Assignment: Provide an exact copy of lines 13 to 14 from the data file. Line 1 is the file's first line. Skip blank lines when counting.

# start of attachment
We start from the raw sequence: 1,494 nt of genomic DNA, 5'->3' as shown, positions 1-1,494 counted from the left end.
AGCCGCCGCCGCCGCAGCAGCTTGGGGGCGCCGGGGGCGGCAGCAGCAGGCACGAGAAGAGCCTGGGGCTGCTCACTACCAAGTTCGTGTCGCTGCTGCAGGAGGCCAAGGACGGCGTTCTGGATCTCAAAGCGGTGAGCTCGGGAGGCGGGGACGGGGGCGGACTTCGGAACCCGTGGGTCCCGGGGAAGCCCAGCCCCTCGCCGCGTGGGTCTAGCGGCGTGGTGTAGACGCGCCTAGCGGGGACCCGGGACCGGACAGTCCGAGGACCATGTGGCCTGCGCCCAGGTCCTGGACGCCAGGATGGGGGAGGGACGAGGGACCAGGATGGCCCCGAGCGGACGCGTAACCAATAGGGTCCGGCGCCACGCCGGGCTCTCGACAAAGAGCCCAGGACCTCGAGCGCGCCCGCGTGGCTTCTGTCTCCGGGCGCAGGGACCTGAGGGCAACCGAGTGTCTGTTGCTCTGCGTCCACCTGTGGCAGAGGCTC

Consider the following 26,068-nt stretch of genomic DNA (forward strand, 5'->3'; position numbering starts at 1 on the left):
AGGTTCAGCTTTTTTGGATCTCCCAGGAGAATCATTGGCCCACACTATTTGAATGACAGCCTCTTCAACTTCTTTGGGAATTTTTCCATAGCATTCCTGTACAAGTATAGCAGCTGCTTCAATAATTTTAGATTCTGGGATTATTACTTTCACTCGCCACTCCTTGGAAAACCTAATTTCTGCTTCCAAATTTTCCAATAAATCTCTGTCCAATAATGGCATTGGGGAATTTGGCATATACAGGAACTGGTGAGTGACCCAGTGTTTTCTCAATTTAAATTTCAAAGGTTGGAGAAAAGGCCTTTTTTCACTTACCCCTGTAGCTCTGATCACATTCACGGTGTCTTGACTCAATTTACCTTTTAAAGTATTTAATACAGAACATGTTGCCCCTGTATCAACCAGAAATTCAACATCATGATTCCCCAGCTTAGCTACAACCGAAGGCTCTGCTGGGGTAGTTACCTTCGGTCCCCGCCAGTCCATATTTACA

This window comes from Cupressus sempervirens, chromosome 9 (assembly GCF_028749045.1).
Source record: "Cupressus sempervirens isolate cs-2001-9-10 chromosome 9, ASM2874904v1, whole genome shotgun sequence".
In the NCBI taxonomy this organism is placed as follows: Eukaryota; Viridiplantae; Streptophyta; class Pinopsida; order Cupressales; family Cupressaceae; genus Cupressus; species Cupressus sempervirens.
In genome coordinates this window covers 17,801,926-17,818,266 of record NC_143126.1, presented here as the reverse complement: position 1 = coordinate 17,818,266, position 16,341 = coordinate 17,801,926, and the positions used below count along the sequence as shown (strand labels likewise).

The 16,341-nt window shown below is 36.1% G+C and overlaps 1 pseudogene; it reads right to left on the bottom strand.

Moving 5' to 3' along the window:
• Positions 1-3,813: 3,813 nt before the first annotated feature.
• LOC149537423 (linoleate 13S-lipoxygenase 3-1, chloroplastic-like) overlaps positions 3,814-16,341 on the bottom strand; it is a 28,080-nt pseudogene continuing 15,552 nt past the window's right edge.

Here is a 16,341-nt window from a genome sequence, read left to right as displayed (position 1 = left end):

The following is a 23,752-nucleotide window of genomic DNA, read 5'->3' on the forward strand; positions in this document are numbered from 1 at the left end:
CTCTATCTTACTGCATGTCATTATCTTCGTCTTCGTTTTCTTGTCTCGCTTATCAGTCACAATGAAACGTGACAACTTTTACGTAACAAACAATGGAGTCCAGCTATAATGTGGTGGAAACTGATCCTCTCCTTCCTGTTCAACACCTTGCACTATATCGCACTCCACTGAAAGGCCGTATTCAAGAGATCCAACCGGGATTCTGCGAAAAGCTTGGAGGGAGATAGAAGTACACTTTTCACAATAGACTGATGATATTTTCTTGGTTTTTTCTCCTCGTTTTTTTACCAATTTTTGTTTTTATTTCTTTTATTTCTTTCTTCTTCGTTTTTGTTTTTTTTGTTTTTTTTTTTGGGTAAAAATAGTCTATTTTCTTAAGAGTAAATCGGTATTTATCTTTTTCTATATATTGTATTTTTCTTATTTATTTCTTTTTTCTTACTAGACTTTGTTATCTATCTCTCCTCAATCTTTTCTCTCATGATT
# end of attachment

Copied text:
Here is a 16,341-nt window from a genome sequence, read left to right as displayed (position 1 = left end):

The following is a 23,752-nucleotide window of genomic DNA, read 5'->3' on the forward strand; positions in this document are numbered from 1 at the left end: